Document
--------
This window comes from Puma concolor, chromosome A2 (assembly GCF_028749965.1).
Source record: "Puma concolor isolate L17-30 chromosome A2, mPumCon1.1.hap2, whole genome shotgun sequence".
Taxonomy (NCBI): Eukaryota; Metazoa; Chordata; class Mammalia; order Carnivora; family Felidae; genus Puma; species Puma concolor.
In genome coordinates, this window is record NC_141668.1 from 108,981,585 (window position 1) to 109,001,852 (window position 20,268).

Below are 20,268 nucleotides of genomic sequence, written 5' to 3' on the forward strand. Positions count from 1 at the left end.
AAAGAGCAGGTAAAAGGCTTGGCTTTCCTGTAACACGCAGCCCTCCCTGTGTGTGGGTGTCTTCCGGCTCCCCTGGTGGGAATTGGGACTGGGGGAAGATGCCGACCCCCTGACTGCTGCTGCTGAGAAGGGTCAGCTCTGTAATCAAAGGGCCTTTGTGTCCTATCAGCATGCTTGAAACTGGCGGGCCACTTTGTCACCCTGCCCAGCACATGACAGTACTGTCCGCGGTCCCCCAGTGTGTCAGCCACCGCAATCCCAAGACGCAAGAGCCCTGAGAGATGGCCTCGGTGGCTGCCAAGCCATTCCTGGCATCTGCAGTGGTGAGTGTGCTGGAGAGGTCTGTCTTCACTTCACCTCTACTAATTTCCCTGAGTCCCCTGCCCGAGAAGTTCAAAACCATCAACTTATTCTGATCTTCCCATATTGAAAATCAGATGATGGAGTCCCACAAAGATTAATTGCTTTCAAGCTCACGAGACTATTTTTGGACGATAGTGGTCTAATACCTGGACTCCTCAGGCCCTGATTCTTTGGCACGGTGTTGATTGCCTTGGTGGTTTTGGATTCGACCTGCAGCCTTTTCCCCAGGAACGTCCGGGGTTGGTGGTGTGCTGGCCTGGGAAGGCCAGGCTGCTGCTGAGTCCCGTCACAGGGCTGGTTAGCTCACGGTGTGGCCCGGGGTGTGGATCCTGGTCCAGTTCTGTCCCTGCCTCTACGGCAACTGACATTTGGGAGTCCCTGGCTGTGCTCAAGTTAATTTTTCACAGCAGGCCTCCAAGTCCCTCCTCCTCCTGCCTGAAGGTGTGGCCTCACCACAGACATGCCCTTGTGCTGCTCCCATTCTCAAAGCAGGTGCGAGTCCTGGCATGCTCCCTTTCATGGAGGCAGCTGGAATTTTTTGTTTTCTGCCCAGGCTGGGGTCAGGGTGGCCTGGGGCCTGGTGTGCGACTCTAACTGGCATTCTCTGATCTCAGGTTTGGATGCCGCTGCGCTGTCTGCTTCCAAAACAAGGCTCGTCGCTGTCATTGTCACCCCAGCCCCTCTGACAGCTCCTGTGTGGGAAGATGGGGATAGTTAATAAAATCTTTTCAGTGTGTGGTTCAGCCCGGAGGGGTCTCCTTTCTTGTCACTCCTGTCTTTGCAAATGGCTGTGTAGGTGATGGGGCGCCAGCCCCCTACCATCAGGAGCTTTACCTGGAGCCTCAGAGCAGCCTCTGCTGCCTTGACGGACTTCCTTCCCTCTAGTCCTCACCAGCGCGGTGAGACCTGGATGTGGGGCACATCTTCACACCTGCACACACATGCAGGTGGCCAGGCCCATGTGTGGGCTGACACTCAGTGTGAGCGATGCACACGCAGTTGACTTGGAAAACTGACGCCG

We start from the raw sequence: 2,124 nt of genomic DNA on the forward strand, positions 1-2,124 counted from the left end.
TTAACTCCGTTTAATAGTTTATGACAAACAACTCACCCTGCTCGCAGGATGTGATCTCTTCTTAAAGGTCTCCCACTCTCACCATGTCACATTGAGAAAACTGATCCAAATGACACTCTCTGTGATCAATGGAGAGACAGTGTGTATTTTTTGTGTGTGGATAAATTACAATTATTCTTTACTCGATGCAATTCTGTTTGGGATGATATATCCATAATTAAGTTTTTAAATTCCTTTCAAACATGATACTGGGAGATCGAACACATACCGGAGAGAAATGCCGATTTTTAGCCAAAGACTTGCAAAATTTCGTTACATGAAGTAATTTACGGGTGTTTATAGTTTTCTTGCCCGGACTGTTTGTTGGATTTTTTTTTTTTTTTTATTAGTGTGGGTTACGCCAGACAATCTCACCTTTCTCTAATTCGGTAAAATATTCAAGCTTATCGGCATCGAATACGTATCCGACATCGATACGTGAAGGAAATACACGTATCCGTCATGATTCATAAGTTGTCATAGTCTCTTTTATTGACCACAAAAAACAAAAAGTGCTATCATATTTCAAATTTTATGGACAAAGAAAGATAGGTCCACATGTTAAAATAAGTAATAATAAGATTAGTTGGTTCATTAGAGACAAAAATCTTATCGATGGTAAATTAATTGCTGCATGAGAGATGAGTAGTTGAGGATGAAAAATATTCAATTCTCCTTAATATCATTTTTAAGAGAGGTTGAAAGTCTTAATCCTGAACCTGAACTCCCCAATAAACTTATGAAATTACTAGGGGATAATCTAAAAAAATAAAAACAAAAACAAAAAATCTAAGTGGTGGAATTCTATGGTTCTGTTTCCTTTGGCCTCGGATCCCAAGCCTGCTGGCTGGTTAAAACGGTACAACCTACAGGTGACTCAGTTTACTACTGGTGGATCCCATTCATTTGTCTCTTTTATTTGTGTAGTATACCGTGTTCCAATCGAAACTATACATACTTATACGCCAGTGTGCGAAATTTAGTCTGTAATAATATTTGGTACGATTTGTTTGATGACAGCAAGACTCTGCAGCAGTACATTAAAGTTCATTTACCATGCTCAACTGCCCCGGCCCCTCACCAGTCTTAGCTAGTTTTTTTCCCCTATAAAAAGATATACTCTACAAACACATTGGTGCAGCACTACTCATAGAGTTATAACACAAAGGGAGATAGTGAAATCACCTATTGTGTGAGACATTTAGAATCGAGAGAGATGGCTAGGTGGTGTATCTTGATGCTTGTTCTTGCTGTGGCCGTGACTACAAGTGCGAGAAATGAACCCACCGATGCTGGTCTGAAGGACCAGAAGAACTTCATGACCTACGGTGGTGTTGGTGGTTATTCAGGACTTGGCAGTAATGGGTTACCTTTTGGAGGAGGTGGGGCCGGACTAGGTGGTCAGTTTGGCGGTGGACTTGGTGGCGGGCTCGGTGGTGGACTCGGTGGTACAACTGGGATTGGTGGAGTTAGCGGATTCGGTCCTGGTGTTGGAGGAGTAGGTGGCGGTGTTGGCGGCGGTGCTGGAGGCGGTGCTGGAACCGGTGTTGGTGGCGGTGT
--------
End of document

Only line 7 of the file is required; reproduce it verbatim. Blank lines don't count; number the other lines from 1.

We start from the raw sequence: 2,124 nt of genomic DNA on the forward strand, positions 1-2,124 counted from the left end.